According to Steiner, the entire school was converted for a day, a space representing the boat, another area representing customs, and yet another place representing the U.S. after the students passed through immigration. Students would come in costume, carrying one piece of luggage — either a suitcase or a bundle — full of meaningful items that represented their childhood and their families. They were spoken to in different languages where they had no idea what they were being told to do. They had their names changed, their belongings confiscated, and went through public health screenings. “They were put into this feeling of not understanding the process and that was the purpose of it,” Steiner says.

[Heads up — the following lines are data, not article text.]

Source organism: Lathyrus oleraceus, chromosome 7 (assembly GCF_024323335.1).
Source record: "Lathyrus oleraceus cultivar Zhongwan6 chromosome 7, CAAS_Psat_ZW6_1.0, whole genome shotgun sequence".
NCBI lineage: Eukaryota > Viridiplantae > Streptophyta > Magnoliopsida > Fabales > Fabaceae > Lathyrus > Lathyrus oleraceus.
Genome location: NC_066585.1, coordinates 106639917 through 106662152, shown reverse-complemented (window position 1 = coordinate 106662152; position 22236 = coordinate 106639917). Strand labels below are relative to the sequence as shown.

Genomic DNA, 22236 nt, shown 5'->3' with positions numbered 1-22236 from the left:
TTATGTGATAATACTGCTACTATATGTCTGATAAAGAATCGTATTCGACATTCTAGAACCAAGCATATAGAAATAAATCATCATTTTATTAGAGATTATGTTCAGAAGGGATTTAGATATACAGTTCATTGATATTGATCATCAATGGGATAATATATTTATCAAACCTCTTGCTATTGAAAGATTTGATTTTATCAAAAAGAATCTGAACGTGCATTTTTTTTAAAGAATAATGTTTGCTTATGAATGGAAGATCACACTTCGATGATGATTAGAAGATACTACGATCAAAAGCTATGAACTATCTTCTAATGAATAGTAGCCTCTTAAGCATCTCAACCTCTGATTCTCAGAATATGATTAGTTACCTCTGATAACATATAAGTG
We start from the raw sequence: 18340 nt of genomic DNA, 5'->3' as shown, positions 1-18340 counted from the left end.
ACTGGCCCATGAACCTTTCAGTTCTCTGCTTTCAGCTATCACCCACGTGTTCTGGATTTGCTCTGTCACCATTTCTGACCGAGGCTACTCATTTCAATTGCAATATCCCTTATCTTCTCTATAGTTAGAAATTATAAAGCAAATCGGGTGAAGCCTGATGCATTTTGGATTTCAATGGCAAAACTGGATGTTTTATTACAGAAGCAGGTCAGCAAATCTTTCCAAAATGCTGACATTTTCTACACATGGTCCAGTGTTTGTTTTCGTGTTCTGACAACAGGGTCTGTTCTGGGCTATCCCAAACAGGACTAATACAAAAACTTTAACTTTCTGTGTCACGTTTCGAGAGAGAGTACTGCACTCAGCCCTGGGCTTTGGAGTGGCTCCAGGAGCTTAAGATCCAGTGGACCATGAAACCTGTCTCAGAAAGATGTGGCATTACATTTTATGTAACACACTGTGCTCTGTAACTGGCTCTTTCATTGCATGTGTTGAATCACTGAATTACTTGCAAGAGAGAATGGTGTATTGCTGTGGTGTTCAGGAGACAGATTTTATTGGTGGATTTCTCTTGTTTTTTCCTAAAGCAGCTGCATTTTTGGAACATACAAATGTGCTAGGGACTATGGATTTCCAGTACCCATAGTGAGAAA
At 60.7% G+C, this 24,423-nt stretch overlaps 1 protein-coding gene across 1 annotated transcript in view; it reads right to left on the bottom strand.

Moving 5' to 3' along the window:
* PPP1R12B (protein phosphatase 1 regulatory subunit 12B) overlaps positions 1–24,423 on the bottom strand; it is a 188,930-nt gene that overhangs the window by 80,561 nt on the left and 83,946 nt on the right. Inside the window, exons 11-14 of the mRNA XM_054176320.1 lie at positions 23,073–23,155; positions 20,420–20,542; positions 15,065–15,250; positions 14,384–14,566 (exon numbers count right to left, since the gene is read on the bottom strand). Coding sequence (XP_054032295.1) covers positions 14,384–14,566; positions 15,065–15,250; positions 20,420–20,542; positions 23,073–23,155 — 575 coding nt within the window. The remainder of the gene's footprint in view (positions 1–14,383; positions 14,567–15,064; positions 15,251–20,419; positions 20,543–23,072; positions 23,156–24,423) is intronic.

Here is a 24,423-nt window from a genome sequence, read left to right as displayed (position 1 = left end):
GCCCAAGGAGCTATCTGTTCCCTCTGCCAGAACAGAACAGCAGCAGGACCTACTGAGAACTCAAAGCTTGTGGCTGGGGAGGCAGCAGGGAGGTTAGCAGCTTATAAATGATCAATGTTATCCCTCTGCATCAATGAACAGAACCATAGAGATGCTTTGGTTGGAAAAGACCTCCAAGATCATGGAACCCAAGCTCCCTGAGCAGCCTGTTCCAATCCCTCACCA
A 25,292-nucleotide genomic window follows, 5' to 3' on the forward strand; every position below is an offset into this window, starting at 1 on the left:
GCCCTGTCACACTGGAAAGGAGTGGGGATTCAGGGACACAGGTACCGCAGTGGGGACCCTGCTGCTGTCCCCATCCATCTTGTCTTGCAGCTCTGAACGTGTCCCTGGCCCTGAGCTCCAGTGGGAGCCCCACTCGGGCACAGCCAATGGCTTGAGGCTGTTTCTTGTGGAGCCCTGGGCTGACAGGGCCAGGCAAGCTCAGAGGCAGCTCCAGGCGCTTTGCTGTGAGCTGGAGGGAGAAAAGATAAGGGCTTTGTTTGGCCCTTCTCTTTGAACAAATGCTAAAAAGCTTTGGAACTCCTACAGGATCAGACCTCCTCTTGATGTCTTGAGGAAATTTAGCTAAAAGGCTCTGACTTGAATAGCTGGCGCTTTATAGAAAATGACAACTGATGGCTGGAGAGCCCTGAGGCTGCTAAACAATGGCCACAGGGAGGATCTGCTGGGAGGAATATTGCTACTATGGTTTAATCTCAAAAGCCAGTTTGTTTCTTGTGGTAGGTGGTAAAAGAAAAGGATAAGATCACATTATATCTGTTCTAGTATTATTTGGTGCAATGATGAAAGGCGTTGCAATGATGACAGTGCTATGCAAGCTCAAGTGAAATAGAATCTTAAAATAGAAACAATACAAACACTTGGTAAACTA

She specifically remembers one year when a well-liked, smart, leader-type young boy started crying after a family heirloom was confiscated. “He sobbed in the middle of the gym. And it was like he got it and all these other kids looking at him got it,” Steiner says. “There was an empathetic personal understanding of what it might have been like to be an immigrant. So then as they read these accounts in the newspaper, it was more than just numbers and names, it was an experience.” 

This specific immigration unit, with the Ellis Island simulation, was taken out of the BVSD curriculum in 2011, says Samantha Messier, assistant superintendent of instructional services and equity. But in its place migrant history is incorporated into the social studies curriculum at a variety of grade levels. Like Willmann, Messier says this curriculum is beneficial not just for minority populations, but also to teach the dominant culture about the wide variety of people and cultures that have influenced U.S. history.